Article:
When a famous actor decides to try their hand at directing, it's always a risky proposition. Sometimes it turns out great, but it can often be a total disaster. For every Ben Affleck and Clint Eastwood, there's an actor who outright bombs with his debut film. Going into the Toronto International Film Festival, one of the big questions on everyone's mind was how Ewan McGregor would fare with his first directorial feature, American Pastoral. The dynamic star of films like Star Wars, Trainspotting, and Moulin Rouge! had decided to tackle a sprawling, ambitious adaptation of one of the most famous modern American novels from Philip Roth, a book that had been previously been deemed as impossible to put on film. That was an immediate red flag for many audience members and critics, but after months of good buzz, a great trailer, the success of another Roth adaptation, and a prime Friday night slot at the Toronto International Film Festival, anticipation began to grow for McGregor's debut film.
Much to the surprise of myself and a good number of people at the festival, American Pastoral fell completely flat. In fact, I would argue that it was one of the biggest bombs of the fest. It's currently sitting at a ghastly 20% on Rotten Tomatoes, and most critics rejected the film without hesitation, dismissing it as a misguided, Oscar bait-y adaptation of an incredible book. And after seeing the film, it's not hard to see why very few people were taken by it- American Pastoral is just not a good movie, and I don't know if it ever was going to be. It's too big, too unruly, too unfocused. McGregor has some directorial chops, which makes it all the more unfortunate that his debut comes across as a cross between a poorly staged play and a sprawling epic that got out of control. He nails the look and feel of 1950/60's America, but that can only get you so far when you're dealing with a narrative that just isn't all that interesting. American Pastoral isn't a disaster, but it is a film that misses the mark by a mile.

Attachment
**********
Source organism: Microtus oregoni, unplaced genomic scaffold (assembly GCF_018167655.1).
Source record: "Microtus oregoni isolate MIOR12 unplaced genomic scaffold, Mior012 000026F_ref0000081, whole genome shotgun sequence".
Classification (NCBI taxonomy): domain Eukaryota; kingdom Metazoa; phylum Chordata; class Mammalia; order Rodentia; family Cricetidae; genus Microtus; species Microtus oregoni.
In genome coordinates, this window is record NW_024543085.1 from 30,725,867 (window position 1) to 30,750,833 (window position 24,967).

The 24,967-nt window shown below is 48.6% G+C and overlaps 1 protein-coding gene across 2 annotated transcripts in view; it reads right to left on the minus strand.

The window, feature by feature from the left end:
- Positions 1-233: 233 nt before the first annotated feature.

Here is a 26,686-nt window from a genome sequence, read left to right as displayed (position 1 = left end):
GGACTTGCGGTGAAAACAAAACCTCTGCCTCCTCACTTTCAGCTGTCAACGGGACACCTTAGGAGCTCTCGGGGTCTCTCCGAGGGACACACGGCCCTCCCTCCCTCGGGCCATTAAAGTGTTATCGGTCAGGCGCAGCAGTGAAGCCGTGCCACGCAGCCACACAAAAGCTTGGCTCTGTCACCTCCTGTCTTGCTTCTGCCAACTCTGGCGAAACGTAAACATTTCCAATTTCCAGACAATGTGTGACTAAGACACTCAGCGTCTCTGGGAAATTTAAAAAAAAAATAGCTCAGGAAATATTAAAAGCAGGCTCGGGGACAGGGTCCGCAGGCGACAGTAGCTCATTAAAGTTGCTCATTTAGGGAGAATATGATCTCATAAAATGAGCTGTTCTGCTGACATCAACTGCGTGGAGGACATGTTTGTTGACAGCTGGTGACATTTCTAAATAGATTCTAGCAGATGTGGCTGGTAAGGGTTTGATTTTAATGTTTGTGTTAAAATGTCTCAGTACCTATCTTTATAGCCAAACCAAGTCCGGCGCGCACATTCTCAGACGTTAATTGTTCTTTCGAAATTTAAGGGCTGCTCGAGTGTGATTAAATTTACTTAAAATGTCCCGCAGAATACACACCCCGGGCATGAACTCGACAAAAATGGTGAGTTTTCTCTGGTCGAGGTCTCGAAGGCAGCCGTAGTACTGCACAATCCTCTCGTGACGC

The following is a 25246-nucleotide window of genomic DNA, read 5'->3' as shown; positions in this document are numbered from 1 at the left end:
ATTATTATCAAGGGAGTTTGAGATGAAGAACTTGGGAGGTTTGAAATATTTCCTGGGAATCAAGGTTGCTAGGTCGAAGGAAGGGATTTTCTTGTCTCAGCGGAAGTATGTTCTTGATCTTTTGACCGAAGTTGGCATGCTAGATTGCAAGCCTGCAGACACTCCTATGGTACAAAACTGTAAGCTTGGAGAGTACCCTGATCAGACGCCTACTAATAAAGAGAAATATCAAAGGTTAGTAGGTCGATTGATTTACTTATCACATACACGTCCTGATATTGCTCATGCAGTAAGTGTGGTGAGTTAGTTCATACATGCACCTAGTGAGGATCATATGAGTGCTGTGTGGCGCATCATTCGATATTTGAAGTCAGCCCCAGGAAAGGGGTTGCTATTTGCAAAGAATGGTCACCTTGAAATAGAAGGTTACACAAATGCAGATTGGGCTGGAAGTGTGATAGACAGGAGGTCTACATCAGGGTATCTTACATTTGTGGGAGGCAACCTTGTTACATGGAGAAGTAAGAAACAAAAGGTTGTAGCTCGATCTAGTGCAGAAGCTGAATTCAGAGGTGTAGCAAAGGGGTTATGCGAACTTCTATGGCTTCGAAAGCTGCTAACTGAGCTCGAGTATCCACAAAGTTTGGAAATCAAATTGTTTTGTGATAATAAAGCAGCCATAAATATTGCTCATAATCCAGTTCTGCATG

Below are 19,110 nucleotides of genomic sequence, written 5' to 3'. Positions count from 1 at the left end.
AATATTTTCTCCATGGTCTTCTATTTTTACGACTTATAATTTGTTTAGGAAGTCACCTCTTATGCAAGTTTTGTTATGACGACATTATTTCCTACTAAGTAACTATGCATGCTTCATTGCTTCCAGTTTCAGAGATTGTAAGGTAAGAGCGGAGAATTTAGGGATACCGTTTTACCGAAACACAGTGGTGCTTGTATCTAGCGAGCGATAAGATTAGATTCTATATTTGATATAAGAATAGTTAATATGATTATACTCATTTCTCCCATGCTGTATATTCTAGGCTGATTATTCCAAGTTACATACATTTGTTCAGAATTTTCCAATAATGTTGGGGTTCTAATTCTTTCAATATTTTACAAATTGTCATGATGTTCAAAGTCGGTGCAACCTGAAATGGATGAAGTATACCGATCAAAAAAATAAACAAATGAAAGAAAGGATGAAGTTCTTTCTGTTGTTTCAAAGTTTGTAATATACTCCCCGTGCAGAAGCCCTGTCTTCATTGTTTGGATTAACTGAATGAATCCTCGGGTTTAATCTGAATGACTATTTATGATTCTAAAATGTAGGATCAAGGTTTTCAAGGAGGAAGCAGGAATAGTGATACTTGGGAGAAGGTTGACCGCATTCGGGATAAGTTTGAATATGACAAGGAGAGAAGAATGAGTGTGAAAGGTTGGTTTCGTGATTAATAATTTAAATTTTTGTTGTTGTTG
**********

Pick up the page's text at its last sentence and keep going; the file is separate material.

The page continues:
Spanning several decades in American history, Pastoral tells the story of Seymour "Swede" Levov (McGregor), a beloved star athlete in his New Jersey hometown and a family man. He marries a beautiful pageant queen, Dawn (Jennifer Connelly), and has a young daughter, Merry. Basically, Swede is living the American dream. There are a few hiccups along the way as young Merry (Hannah Nordberg) struggles with a speech impediment, but for the most part, the 1950s are a time of idyllic prosperity for the Levov family. Then come the 1960s. Merry (played at an older age by Dakota Fanning) joins several anarchic and left-wing protest groups, and suddenly, Swede finds his peaceful, ordinary life falling apart at the seams. After possibly committing a heinous crime and mysteriously disappearing, Merry becomes the central focus of Swede's life as he searches to find his daughter and save their crumbling family.
I'm stuck in a weird place with American Pastoral. Because while I admire its ambition and scope, its execution is spotty. Some scenes manage to work, but they're few and far between compared to the multitude of sequences that feel aimless, stilted, and messy. McGregor captures the look and feel of the Fifties and Sixties beautifully, contrasting exquisitely plain detail with a grimy, downtrodden look. But ultimately, these are all surface-level pleasures, hiding the basic fact that there's just not much going on in this movie. Is this focus on exteriors a comment on the shallow superficiality of America? I don't think so. Whatever McGregor is trying to say gets drowned out by the emptiness of the characters, the lack of subtlety and depth, and the baffling nature of some of the directorial choices.